I think agriculture itself is the bigger issue. Now we are worried how climate change is going to affect our ability to produce food, but our practices themselves were and are already largely unsustainable to begin with.

Then it is also the industry that has the largest impact on our biosphere so far. Climate change is only starting to enter the picture and will only finish things off. Even if we solve our energy crysis, we will still have the same problem with our agricultural practices that are focused on artifically maintained high production and don't give a damn about the long term effects it has on our ability to keep producing food in the future.


box wrote:
At geological time scales, yes, Earth and life will be fine. Some things will survive the present extinction event, and ultimately will evolve again to a diverse array of species covering the planet. I do think that nature has some intrinsic value, and that we should strive to share the planet with a good chunk of other species. Ten billion humans isn't significantly better than seven or even one; we can (and should) do with less people and save some of the planet for nature. The rest we can furnish to our liking. Climate change really is a problem though, and just saying "oh well everything changes all the time anyway" decreases the chances of our (and our genes') survival.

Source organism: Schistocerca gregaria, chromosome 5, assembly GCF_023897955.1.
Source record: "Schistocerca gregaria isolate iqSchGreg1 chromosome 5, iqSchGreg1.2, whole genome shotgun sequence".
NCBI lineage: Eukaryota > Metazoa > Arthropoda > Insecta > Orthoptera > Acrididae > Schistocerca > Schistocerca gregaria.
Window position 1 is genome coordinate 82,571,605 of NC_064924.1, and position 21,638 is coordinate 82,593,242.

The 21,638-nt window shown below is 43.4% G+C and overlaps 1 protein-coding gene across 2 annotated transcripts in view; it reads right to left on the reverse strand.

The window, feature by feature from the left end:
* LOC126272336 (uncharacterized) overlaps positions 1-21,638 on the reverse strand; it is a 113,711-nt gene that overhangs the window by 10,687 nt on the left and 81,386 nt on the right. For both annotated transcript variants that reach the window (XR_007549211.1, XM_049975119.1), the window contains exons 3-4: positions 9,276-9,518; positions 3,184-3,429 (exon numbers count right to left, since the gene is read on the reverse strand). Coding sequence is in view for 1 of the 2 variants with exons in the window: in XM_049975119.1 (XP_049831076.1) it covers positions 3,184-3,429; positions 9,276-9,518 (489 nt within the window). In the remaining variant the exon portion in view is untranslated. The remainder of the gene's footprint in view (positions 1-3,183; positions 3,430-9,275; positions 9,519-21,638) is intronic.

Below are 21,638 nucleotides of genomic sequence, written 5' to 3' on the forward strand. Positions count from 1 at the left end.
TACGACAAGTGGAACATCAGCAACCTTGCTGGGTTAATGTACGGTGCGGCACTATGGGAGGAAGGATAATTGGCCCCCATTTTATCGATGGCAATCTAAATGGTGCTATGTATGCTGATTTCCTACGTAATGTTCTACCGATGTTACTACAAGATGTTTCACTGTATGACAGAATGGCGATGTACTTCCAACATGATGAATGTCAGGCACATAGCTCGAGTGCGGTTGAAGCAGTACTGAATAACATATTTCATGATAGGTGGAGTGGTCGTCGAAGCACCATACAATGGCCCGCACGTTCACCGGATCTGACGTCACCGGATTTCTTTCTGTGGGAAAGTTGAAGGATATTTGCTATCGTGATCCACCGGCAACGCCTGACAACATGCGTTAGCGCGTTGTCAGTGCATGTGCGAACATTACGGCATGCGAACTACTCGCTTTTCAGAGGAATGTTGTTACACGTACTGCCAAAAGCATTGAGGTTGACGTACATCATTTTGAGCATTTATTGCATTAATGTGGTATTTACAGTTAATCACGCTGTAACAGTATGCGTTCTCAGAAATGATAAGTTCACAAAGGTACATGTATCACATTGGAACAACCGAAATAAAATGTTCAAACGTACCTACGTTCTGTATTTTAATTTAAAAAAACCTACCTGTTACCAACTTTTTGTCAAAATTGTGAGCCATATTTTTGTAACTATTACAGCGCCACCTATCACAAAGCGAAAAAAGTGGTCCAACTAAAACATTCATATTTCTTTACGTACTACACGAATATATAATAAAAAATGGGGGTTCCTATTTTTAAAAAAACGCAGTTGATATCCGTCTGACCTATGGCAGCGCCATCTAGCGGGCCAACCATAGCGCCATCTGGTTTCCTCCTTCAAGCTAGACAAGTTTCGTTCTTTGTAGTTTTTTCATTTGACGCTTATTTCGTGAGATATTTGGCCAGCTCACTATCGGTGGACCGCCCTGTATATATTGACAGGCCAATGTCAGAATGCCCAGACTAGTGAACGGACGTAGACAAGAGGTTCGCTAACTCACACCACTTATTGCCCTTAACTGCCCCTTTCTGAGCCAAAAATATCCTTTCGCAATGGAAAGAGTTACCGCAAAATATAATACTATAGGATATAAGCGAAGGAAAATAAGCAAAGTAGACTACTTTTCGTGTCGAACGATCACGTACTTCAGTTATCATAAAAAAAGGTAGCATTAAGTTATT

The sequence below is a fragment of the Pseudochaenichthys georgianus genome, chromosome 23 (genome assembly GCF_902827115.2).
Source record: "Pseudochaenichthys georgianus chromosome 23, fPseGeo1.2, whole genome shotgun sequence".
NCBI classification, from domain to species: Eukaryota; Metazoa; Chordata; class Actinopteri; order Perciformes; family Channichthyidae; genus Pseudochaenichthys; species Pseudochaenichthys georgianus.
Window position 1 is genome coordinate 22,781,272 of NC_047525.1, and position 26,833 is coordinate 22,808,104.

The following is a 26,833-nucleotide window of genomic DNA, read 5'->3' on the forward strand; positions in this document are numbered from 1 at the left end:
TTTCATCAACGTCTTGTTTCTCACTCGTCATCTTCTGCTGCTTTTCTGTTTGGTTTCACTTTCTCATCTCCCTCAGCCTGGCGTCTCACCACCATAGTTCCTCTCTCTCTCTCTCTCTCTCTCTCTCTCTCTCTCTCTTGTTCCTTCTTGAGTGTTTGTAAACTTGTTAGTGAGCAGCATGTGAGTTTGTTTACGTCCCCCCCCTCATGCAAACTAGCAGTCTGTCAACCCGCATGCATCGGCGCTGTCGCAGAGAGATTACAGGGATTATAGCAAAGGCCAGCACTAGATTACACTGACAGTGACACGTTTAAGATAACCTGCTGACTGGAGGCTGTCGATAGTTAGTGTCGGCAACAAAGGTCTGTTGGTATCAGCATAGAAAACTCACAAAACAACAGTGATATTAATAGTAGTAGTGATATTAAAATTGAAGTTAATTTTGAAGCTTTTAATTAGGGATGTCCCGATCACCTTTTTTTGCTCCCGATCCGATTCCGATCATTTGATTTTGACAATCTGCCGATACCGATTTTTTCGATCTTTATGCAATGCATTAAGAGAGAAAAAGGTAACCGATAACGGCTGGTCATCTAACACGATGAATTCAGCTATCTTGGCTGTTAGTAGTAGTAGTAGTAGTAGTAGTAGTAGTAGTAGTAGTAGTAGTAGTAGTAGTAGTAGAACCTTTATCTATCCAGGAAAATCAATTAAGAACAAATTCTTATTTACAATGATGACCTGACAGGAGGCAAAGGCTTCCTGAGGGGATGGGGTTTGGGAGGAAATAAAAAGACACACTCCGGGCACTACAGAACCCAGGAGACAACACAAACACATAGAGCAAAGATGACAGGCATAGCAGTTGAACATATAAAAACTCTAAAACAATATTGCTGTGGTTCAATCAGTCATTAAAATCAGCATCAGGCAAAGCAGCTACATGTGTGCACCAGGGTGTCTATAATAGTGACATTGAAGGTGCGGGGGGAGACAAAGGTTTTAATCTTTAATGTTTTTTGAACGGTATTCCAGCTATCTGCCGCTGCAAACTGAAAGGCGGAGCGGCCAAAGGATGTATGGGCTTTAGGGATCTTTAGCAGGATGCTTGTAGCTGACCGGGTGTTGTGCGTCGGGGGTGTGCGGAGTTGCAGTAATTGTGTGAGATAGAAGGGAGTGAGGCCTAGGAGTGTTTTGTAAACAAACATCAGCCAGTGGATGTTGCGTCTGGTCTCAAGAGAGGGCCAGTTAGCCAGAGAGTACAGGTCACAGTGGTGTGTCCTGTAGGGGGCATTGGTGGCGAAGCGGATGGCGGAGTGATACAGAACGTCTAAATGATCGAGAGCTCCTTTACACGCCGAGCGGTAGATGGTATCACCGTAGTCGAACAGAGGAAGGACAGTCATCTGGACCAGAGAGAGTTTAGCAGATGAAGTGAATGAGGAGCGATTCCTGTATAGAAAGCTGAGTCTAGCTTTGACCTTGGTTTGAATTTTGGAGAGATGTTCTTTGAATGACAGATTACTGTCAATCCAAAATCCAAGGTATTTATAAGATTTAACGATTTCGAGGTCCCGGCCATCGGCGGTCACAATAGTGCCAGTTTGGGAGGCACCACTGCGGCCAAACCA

I think a whole lot more species will survive than what people generally believe.

Though it will depend on where we will draw the line with land clearance, and wether we will start programs to rehabilitate areas that shouldn't have been cleared to begin with.

I wasn't saying that climate change doesn't matter. I was ranting because I think the current propaganda is actually hiding the real culprit which is large population size, and the agricultural industry that is feeding that population. And although our energy hungry technological society is causing the climate to shift to a warmer one which we have trouble to predict ahead of time, the real issue is that we bulldozed/ploughed/cropped/grazed 40% of our landmass, and it's still increasing.